The 1st thematic tourist road in the Dubrovnik-Neretva County
“Discover the hidden corners of unspoiled nature and cultural heritage sites on your pilgrimage to the best wine tasting establishments in this lush paradise”, tourist brochures say. Without false modesty we can confirm that this statement is true. The Dingač and Postup protected viticultural areas are the home of the most famous indigenous variety in Croatia – Plavac Mali, but also the place where one can purchase the best locally made Prosecco, wine brandy and extra virgin olive oil.
The entrance to the peninsula is ‘guarded by’ the historic town of Mali Ston, not only known for its ancient walls and medieval architecture, but also for the highest quality shellfish. Oysters and mussels served in local taverns are appreciated worldwide. Unique gastronomy and home-made products from family-owned farms will allow you to experience Pelješac with all your senses. A 26-mile long and winding road leads you up from Mali Ston through the hinterland to the old settlement of Potomje. This tranquil village located 2km away from the coast boasts some of the best wineries in the area, including a 114-year-old viticultural cooperative, the Dingač Winery, which is the largest agricultural cooperative on the Pelješac peninsula, gathering more than 300 members.
The other large cooperative on the peninsula, consistently producing premium quality wines for decades, the Postup Donja Banda Winery, is located only 5 km away from Potomje, in the Donja Banda village. Apart from these large co-ops there are a number of smaller wine makers, such as Bura, Matuško, Kiridžiija and Saints Hills, that grab travellers’ attention with excellent wines and attractive wine tasting facilities in their old cellars. Some family wineries have refurbished old stone mill houses and converted them in authentic tasting rooms or taverns, exhibiting antique tools and mill equipment like mini-museums.
Wines made from indigenous grape varieties, Plavac Mali and Rukatac, are a must-try, however one should not pass on tasting the Pelješac cold pressed extra virgin olive oils either. Many local agritourism enterprises (such as Vlahušić, Domanoeta, Feral, Antunović, Bartulović, Kapor and Tolj) have more than just breath-taking vineyards on steep slopes overlooking the sea – they have distilleries, olive groves, oyster farms, traditional craft shops and taverns. In addition to local cuisine classes and other workshops for visitors, some of them organise photo safari trips to hunting sites and oyster farms. Set on a steep hill above the coastal town of Orebić, the Hrid excursion site prides itself on spectacular views of the Pelješac channel from its lookout-terrace, phenomenal locally made products and the freshest food prepared under ‘peka’. Their unique agritourism concept is based on a wider range of activities offered to more active visitors, including free climbing and horse-back riding.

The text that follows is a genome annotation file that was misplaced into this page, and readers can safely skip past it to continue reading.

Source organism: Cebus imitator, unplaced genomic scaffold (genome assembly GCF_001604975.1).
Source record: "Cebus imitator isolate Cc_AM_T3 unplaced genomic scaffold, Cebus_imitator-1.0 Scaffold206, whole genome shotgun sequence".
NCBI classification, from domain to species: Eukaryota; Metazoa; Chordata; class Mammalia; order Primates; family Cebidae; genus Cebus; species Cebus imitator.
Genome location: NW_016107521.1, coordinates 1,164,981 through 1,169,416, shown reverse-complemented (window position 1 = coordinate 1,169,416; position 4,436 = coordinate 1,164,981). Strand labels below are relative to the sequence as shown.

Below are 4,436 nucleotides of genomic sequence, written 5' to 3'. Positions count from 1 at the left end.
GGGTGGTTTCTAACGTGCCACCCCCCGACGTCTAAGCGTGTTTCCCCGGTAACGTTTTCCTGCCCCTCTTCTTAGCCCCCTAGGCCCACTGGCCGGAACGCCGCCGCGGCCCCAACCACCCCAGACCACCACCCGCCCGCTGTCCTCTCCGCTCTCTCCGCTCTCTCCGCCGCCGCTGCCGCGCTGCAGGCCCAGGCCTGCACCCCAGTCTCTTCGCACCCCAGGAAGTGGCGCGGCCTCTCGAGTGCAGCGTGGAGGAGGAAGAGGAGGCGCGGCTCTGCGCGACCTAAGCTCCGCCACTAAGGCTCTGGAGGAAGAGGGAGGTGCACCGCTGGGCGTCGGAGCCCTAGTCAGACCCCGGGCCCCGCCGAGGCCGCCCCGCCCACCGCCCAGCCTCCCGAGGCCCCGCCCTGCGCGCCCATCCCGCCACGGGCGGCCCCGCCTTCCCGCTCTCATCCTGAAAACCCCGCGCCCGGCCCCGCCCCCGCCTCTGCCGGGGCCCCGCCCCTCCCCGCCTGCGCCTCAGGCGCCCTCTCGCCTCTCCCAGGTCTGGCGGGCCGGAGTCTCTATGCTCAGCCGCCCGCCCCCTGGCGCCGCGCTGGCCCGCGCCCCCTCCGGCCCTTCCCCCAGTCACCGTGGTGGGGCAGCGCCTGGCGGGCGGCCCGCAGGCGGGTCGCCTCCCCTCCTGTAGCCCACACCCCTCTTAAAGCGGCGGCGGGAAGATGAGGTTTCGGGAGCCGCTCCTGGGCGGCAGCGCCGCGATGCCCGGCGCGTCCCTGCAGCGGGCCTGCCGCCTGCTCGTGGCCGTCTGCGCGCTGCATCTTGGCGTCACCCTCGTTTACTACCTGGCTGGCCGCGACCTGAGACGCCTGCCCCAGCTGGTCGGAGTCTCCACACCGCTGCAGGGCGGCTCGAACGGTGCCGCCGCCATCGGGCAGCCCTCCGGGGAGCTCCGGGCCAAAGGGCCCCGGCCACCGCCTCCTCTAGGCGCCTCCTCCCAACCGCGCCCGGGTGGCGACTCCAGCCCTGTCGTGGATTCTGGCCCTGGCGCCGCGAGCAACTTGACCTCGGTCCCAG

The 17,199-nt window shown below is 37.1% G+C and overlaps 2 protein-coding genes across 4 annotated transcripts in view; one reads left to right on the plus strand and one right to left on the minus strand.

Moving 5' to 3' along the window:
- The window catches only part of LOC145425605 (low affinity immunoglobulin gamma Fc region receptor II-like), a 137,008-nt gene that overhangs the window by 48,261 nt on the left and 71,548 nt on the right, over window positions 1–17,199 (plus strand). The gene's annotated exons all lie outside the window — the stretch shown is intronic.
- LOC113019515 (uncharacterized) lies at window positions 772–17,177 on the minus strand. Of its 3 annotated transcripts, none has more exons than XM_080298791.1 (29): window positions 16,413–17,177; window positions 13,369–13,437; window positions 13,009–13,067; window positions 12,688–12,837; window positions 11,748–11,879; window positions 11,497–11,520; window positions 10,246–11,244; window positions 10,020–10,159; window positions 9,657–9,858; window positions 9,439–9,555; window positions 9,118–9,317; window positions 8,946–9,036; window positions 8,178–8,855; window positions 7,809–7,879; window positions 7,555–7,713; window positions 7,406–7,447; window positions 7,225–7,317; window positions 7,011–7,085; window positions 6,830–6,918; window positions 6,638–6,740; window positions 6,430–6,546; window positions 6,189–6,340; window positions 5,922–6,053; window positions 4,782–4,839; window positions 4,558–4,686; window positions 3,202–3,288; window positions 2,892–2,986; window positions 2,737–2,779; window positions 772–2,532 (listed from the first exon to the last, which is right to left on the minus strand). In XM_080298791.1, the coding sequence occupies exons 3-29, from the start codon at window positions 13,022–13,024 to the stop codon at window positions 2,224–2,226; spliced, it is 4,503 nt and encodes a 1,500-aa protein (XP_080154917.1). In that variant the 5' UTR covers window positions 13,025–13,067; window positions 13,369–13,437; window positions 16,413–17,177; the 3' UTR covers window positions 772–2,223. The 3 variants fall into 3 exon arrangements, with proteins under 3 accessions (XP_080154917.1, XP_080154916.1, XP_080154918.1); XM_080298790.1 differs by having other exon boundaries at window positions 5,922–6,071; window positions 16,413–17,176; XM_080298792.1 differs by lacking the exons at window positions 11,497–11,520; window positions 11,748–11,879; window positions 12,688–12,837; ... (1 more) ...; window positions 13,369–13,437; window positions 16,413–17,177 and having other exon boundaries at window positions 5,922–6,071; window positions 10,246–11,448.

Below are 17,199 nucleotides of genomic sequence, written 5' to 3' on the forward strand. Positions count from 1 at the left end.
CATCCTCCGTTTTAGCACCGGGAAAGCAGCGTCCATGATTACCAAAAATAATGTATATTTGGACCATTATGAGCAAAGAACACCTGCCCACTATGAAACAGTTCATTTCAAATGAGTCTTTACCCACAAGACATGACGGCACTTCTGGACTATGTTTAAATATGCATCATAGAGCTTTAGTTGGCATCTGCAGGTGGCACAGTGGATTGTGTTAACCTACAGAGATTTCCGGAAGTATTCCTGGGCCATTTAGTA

Sporty travellers might as well enjoy a many hiking and biking trails near Orebić, Trpanj and Stone. The brave ones may participate in one of the most unusual marathons in the world: the Ston Wall marathon taking place every year in early September. Running along the 14th century walls connecting the towns of Ston and Mali Ston is a challenging endeavour, since it is a 2km-long uphill route, but the magnificent views of pristine nature are rewarding enough. The travellers who are not very keen on sports have plenty of other choices, such as a visit to the oldest salt company in the Mediterranean area. The 4,000-years-old Ston Salt Works, nowadays considered a historic monument as well, still follows the medieval salt production tradition and manufactures gourmet and artisanal sea salt in eco-friendly conditions.
A good choice of gourmet events throughout the year makes Pelješac an attractive destination in all seasons: at the Ston Oyster Festival in spring (March) you will be able to try the best local dishes featuring oysters, the summertime feasts of St. Liberan and The Nights of Pelješac Wines will allow you to enjoy in lamb roast on a spit, fried sardines and, of course, a selection of the best local wines, while listening to the traditional Dalmatian music and ‘Klapa’ songs and, next at the Film Food Festival held in Ston every September the visitors may participate in various culinary workshops or simply enjoy in authentic foods of the region and a good film, and finally, in winter you can pay a visit to any winery in the Ston, Dingač and Postup areas and purchase their wines at discounted prices – as the first weekend in December they have the Doors Open Days.